Taoism Teacher Resources
Find Taoism lesson plans and worksheets
Showing 42 resources
Students determine how and why an individual from each of four disciplines - Buddhism, Taoism, Confucianism, and Legalism - might respond to the same problem.
A perfect resource for encouraging an understanding of the world's religions and note taking skills. Text is broken into a classic note taking style, ideal for teaching good habits. Content includes a break down of major religions,...
Students identify and interpret Taoism. Students gain knowledge of various eastern philosophies. Students transfer knowledge gained using the higher order thinking skills for analysis. Students identify the key figure in Taoism....
National Endowment for the Humanities
Writing poetry in ancient China was the modern equivalent of sending a greeting card. Scholars learn about the ancient Chinese poetic form called the lu shih. They read about the context of poetry during the T'ang Dynasty and complete a...
Focusing primarily on Confucianism, these slides contrast the philosophies of India with those of China - and introduce the philosophies of Legalism and Daoism as well. Your world history lecture will come alive with the clear outlines...
The yin-yang is a familiar symbol that is deeply rooted in the Chinese religion and philosophy of Daoism. Your young historians will learn about the true significance of the yin, which is the dark swirl, and the light swirl of the yang,...
Buddhism, Christianity, Hinduism, Islam, Judaism, Taoism. The major religions of the world are the focus of a resource that uses flashcard decks to engage users in a study of the principles and practices of these belief systems.
From China's physical geography and earliest beginnings of civilization to the Qin and Han dynasties, here is a nicely designed worksheet on ancient China, which includes a graphic organizer and timeline to summarize the reading material.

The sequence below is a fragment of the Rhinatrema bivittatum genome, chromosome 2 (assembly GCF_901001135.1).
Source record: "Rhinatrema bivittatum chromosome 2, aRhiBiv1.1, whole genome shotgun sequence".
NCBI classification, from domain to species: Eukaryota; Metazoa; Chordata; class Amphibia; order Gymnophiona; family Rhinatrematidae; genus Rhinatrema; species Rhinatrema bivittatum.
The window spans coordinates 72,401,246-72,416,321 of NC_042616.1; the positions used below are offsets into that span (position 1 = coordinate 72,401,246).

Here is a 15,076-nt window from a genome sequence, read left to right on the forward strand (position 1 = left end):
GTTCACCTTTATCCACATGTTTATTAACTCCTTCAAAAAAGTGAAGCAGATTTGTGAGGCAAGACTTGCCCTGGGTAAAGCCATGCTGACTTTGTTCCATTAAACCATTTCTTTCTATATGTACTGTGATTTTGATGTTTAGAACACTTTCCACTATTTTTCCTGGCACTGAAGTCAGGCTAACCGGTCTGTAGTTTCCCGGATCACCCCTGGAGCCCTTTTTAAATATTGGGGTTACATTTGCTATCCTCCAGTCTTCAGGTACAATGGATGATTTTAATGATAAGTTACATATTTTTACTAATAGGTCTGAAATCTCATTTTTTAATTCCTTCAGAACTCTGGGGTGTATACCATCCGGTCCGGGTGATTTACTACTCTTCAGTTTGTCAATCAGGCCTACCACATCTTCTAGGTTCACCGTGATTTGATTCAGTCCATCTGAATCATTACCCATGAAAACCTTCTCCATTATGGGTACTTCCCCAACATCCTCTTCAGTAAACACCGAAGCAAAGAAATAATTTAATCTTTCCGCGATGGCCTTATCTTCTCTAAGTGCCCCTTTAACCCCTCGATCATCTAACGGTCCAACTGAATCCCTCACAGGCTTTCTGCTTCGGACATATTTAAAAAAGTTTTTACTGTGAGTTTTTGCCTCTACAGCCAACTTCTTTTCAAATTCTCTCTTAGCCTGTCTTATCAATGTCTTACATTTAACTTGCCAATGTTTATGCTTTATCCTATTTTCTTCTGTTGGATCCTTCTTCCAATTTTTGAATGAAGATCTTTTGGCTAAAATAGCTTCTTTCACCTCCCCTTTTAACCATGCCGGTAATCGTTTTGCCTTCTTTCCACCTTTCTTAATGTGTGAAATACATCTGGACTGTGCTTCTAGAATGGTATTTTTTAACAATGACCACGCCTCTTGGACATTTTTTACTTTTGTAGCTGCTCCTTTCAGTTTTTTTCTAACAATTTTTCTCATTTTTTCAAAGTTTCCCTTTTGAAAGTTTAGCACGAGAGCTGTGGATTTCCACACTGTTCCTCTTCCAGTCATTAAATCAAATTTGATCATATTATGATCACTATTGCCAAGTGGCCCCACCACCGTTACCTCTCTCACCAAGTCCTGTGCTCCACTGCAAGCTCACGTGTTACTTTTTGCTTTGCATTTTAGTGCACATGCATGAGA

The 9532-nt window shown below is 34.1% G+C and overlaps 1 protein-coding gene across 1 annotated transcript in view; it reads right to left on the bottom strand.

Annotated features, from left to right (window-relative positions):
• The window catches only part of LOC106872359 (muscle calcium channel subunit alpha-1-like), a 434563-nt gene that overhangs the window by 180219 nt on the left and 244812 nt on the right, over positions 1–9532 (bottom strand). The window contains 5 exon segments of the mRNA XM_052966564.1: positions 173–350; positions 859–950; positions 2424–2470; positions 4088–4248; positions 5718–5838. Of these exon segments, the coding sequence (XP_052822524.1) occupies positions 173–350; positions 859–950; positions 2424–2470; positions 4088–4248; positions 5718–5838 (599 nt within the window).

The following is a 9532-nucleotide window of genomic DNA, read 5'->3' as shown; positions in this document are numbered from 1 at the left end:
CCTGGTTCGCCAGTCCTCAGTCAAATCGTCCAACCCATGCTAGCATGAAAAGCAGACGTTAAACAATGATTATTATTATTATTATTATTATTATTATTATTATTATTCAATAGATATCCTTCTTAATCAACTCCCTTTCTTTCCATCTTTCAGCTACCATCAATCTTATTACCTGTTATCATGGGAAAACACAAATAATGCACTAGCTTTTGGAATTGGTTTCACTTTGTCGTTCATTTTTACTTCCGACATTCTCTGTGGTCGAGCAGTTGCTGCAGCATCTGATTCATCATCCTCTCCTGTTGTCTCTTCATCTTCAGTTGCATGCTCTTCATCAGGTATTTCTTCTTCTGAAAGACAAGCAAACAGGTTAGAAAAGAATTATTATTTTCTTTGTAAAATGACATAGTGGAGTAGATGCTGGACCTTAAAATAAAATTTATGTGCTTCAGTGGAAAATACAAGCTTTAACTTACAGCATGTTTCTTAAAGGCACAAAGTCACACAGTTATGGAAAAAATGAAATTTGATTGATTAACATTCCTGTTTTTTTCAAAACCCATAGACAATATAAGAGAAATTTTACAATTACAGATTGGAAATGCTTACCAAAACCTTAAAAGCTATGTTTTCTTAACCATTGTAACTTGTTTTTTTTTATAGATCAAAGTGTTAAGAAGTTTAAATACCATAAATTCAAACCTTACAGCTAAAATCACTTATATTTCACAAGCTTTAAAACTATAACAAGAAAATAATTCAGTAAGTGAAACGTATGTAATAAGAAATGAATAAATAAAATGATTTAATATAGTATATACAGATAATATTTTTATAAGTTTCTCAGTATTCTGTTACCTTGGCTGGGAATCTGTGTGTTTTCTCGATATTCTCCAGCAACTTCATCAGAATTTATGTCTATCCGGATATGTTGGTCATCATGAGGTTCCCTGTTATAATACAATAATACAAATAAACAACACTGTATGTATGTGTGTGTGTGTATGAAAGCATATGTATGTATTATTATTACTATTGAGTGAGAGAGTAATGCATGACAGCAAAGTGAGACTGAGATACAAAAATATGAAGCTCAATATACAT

Students investigate how religions are created. They identify the basic history, beliefs, and practices of Confucianism, Sikhism, Shinto, Taoism, Buddhism, Christianity, Hinduism, Islam, and Judaism. Students are to prepare a poster of...
Students compare Confucianism and Daoism. In this Chinese culture lesson plan, students listen to a lecture comparing the religious philosophies and take a quiz at the end of the lesson plan.
Sixth graders imagine themselves to be, in turn, a follower of Buddhism, Taoism, Confucianism, and Legalism. They are given a handout that lists seven questions. Direct students to write down how they feel an individual would answer...
Students explore various intellectual traditions which dominate human history through a variety of contemporary pieces of literature which exemplify the traditions. Biblical monotheism, Greek rationalism, Hinduism, Buddhism, Confucianism...
Students work in groups and study Daodejing. They describe how Monkey's behavior (from the Monkey Stories) is governed by the Yang and the Yin powers.
Students are introduced to Chinese painting and they examine how Daoist phiolosophy influenced artistic style. They discuss how art and artistic technique as a reflection of Daoist culture. Students discuss how art is a reflection of...
Students discover the basic principles and beliefs of Daoism through investigation and in-class discussion in this High School instructional activity for a Social Studies, Humanities, or Asian Studies class.
Learners discover the challenges of translating poetry written in a character-based language through the study of Lao-tzu's work, Daodejing. This instructional activity includes possible extensions and evaluations.
High schoolers discuss expressions of Daoism in Chinese art in this lesson for the high school Social Studies, Humanities, or Asian Studies classroom. The philisophical elements of Daoism are emphasized.
Students create a landscape painting using traditional Chinese techniques. They review Chinese landscape paintings, paint an original landscape and write a poem to go with their picture.
Here are five quick lessons you can use to introduce your class to religions from around the world. They view and perform a Native American dance, watch a video on Judaism, compare the difference between Catholics and Protestants, watch...
Various Muslim holidays and their meanings are researched and your students will predict whether or not they should be recognized on the New York City school calendar. An extension could be to write a letter to the Mayor about their...
Social Studies School Service
What a great resource for introducing your youngsters to the world of ancient China and the earliest stages of its timeline. Included are creative ideas for organizing your room, as well as an engaging lesson, anticipatory set, and map...
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